Patent risks

Harald Talarczyk, campaign manager of nosoftwarepatents-award responds: "The discussion on concepts like "software as such" spreads conceptual fog on patent issues aiming to make software patents less discernible. Beyond this applies the opportunity for owners of software-related patents to curtail or block the utilisation of the software features which the patent claim is including – provided that the patents can be enforced legally. The resulting harm can be enormous for companies. In fact there have been patent risks for everybody who has included the context menu in software throughout the past 19 years. We may accredit it to the generosity of Philips that the company has not sued anybody for infringements of the patent. Other companies would indeed have used such a patent as a strategic weapon and solely would have backed away from this step because of the difficulties involved in conducting such a case before the national patent courts: Such courts have declared a number of such patents illegitimate." The step of lawsuits in order to enforce software patents could become much more promising for patent owners as a result of a new European Patent Litigation Agreement: The EPLA-agreement suggests a new and centralised patent jurisdiction above the level of national patent courts.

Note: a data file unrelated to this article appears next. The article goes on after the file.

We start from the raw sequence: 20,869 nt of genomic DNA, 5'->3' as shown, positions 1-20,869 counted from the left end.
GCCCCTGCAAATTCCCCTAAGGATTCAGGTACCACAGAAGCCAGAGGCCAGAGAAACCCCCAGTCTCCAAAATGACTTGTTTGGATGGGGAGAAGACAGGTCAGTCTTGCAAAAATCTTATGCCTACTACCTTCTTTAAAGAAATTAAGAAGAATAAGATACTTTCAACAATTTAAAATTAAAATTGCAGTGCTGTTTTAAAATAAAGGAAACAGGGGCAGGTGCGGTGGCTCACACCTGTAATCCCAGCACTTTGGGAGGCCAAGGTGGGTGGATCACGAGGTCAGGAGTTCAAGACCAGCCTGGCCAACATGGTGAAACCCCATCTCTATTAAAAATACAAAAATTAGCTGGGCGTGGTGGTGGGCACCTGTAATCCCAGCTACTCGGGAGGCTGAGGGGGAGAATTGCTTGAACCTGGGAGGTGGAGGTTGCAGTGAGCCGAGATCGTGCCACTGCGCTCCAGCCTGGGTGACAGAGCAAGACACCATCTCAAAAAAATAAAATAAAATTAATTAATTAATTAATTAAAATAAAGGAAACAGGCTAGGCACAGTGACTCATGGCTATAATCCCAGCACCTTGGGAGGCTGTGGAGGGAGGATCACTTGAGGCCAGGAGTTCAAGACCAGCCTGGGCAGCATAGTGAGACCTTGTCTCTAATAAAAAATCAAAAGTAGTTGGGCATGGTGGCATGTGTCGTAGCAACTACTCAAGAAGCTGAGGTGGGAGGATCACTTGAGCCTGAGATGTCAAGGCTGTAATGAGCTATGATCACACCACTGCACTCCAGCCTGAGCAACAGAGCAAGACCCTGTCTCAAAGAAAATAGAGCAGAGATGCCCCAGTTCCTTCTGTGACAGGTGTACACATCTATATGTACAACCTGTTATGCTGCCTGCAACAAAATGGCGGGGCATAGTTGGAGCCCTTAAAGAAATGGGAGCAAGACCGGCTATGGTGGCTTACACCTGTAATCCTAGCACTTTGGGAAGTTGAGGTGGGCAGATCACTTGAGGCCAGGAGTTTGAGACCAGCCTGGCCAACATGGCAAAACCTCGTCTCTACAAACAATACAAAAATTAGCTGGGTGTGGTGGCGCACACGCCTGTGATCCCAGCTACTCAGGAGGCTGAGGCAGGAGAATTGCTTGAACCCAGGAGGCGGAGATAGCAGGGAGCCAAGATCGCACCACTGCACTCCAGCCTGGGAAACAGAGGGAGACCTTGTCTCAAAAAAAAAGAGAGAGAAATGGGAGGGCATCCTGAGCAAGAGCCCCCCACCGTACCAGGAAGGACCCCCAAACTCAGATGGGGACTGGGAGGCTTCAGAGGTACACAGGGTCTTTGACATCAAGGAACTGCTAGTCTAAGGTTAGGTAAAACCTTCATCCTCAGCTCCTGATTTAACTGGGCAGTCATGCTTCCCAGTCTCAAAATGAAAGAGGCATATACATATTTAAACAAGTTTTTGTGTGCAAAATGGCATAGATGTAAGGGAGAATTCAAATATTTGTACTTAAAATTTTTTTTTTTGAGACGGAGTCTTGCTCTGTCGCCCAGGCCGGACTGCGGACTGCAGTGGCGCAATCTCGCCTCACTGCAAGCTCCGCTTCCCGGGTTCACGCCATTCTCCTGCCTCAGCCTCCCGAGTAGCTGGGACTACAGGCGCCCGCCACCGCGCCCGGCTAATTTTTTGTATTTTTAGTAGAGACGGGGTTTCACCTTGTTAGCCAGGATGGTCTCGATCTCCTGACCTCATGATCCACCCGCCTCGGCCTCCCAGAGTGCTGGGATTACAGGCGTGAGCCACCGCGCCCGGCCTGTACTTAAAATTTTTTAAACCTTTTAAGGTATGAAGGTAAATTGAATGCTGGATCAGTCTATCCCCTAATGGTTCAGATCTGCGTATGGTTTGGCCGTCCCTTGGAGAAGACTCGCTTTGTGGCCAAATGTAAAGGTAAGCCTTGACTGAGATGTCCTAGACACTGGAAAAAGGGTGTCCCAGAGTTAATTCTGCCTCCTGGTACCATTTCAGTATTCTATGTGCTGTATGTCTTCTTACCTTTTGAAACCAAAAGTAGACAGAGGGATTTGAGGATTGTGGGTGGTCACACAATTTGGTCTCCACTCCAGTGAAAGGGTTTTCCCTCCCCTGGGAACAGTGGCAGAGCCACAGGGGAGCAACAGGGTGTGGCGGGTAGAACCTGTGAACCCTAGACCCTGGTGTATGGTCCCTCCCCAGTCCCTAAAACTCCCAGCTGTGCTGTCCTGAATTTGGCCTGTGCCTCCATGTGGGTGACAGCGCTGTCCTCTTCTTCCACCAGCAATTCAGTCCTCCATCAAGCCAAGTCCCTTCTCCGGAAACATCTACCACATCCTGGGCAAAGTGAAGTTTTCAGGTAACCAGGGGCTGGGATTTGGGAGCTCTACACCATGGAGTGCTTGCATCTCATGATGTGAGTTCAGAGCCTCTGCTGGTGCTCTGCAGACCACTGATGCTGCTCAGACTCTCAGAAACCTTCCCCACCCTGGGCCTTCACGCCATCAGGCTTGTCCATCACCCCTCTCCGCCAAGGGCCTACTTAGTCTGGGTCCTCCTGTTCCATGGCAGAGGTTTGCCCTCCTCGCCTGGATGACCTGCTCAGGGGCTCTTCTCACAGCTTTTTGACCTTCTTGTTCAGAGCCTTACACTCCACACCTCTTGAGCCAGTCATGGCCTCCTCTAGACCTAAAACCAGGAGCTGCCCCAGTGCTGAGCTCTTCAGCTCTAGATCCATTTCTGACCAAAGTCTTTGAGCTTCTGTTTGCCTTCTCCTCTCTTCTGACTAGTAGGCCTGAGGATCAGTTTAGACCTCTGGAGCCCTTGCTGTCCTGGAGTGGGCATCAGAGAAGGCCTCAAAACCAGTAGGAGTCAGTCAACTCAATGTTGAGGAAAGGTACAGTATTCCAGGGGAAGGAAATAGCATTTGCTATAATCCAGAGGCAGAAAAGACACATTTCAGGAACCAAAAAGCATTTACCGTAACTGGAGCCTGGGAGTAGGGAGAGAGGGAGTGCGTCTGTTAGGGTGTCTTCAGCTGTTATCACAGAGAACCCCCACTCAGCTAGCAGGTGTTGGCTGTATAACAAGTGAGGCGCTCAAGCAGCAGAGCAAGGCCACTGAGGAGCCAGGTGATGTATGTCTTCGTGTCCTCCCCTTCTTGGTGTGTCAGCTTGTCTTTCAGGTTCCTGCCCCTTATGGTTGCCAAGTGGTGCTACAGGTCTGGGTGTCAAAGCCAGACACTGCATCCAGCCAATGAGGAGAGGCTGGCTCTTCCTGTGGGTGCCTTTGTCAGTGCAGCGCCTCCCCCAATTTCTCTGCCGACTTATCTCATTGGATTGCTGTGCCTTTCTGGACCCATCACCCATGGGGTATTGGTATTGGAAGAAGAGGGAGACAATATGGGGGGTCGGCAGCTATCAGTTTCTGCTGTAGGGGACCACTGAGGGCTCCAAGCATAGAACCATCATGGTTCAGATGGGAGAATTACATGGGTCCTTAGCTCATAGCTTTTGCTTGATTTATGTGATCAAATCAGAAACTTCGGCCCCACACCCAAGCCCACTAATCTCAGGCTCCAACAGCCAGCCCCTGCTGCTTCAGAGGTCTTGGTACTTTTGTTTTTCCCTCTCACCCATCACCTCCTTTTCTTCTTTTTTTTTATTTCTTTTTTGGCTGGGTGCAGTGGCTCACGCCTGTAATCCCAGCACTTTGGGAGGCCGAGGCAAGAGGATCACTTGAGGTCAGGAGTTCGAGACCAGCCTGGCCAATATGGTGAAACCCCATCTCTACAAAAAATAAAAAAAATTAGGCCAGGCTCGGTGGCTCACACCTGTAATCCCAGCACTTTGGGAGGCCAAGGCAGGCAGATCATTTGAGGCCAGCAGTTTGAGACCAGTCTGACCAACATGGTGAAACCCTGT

Patent specification as an extended task description

Florian Müller – expert on software patents – has also commented the election of the Philips-patent stating: "The patent monopolizes the right to solve a problem instead of providing an actual solution because it describes the solution so vaguely that it's only an extended description of the task at hand." The European Patent Office (EPO) – being also invited to contribute a statement – adverts that granted patents "practically can solely be discussed in the course of the appeal proceedings". Further statements could not be made. However the EPO declared in 2005 that it does not grant software patents. It can be concluded that the EPA does not consider the patent on the context menu to be a software patent, particularly as the EPO rejected the protest against it.

Software patents for election in April online

The information campaign nosoftwarepatents-award is continued with five candidates for the election of the "software patent of April". From now on there can be voted online which one of these software patents, all of them granted by the European Patent Office (EPO), should be nominated for the election of the "software patent of the year 2006". Among these patents there is one of Microsoft, another one is owned by Fujitsu and a third by Techem AG. The five patents involved are the last five software patents granted by the EPO in 2005.